Nursing - How To Become A Military Nurse
How To Become A Military Nurse
With a career in military nursing, you can serve your country while helping people in need. It's a career that shares many similarities to traditional nursing, but instead of treating civilians in hospitals and clinics across the US, you'll be working on soldiers in military hospitals around the world (including the US).
What is Military Nursing?
Military nurses work alongside soldiers in hospitals and global response centers. They are often called upon to work in high-risk environments and at very challenging times.
In war time, military nurses work in and around war zones worldwide and are a vital source of healthcare for wounded soldiers and civilians. In peacetime, they work with active-duty military personnel and veterans to provide ongoing patient care.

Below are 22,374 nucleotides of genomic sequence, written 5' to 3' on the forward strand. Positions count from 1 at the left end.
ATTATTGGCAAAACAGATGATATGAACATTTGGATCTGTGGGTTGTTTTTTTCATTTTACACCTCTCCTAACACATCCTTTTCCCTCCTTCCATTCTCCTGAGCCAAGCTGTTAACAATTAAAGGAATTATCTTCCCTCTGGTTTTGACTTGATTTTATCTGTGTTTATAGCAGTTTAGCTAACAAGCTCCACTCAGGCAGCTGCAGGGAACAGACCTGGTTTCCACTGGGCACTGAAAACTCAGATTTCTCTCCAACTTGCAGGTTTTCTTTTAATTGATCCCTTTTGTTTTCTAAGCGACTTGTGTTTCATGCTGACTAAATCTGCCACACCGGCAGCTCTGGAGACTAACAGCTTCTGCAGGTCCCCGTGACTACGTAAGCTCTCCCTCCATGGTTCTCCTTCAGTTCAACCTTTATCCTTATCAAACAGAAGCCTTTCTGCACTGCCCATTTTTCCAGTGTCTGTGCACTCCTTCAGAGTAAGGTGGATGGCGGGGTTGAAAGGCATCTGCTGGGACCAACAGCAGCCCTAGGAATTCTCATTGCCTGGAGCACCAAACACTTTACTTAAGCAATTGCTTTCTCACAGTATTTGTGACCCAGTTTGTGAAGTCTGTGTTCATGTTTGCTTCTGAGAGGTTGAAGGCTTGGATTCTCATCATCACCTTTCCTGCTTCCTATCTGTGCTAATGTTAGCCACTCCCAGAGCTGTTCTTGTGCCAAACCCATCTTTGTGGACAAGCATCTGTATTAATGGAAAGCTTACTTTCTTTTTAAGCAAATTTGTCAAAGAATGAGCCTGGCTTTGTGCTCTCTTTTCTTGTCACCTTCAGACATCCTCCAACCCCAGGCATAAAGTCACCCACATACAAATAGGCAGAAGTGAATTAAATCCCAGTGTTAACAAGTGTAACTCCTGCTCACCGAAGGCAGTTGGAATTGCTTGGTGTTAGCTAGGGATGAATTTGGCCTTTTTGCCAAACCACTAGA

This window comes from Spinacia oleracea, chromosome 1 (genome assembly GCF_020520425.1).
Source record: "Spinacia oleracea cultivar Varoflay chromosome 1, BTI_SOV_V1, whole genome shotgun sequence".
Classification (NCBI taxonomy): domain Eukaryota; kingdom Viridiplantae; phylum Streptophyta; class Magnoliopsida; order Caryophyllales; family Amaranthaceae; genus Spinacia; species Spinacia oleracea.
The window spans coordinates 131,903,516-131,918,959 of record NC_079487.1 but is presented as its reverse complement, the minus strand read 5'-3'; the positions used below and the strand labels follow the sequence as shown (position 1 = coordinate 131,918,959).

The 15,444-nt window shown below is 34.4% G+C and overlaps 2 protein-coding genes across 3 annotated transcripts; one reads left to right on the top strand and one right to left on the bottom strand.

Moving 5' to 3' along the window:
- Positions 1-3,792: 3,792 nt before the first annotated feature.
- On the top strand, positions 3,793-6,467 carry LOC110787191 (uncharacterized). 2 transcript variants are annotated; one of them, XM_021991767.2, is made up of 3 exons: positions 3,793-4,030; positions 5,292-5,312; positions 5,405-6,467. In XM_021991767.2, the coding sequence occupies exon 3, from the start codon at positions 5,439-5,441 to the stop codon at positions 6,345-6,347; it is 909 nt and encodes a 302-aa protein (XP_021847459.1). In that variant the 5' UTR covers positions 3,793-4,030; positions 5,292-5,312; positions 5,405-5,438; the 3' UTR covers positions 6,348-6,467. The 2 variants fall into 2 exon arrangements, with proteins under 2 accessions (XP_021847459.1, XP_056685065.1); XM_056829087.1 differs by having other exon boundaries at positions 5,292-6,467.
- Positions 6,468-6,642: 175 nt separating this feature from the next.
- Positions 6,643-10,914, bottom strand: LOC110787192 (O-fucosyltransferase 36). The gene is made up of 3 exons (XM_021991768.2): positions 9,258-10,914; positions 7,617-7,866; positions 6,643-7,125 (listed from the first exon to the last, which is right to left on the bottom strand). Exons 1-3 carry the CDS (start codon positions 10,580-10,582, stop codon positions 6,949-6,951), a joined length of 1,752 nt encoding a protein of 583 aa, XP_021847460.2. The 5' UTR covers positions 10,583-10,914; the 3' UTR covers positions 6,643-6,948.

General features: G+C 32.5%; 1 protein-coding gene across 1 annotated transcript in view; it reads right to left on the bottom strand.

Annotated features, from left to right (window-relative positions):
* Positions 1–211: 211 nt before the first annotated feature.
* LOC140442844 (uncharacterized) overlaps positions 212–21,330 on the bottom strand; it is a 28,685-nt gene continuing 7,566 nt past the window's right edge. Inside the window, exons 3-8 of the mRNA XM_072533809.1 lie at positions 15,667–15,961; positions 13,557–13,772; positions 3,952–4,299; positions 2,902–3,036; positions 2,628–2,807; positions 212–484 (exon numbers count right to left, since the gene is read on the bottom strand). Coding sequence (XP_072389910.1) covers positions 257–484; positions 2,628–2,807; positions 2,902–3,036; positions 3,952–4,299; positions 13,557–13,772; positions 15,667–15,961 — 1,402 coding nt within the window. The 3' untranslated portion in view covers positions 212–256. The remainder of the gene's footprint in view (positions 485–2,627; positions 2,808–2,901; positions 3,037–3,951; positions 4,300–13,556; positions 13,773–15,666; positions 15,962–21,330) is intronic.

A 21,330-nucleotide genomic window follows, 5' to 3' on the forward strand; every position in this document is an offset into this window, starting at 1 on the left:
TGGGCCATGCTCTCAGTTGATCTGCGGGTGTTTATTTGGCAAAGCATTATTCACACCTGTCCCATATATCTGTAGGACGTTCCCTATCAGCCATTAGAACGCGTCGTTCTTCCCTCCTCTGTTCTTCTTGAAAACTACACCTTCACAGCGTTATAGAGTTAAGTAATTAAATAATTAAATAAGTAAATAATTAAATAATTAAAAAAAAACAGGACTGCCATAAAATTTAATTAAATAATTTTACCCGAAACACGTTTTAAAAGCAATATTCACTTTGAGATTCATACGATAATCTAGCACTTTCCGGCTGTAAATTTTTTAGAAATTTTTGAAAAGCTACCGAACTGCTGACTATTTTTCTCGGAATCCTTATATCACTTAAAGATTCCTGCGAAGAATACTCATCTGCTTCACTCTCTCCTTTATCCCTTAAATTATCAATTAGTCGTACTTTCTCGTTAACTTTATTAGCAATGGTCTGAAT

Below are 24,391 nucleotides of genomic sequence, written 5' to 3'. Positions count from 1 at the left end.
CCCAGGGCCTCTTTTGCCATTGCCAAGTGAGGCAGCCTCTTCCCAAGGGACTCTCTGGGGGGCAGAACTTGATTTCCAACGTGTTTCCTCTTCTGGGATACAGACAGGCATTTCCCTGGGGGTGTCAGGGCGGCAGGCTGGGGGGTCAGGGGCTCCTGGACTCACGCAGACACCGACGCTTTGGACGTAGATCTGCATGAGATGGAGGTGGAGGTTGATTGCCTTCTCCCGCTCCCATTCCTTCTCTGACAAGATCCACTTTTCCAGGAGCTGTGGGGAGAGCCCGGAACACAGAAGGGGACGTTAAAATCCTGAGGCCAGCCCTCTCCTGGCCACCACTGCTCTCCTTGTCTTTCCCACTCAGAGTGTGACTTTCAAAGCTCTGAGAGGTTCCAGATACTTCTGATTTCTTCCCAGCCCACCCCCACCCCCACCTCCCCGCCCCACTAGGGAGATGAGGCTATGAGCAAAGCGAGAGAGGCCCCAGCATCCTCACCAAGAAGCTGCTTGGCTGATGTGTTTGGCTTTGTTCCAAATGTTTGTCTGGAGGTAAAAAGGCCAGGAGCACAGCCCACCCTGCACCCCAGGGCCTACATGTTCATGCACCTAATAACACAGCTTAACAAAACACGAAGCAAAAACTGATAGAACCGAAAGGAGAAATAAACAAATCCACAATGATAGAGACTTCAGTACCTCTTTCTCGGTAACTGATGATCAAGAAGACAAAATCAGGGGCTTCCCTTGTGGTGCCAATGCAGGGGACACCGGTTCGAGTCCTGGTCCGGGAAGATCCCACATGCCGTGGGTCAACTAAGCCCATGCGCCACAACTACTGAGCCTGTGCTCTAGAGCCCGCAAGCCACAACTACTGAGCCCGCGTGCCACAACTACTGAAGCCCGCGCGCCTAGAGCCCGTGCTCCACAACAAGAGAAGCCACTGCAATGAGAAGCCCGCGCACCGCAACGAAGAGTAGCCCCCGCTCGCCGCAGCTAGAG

What Do Military Nurses Do?
Although a military nurse's workplace differs from that of civilian nurses, their duties are very similar.
- Treat wounded soldiers
- Assist with the family members of service members
- Assist in humanitarian relief efforts
- Prescribe and administer medications
- Work in pre-operative settings
- Establish military triage in war zones worldwide
- Provide vaccinations in developing countries
How to Become a Military Nurse
If you have decided that military nursing is right for you, follow these steps.
Earn Your Nursing Degree
The first step to becoming a military nurse is to acquire an advanced nursing degree. An associate nursing degree won't suffice here as military nurses are commissioned officers. You'll need to apply for a bachelor's degree, which can take up to 4 years to complete.
Pass the NCLEX-RN Exam
When you have attained your bachelor's degree, you must take and pass the NCLEX to get your nursing license. Once certified, you will become a registered nurse and can start thinking about specialties like military nursing.
Gain Nursing Experience or Enlist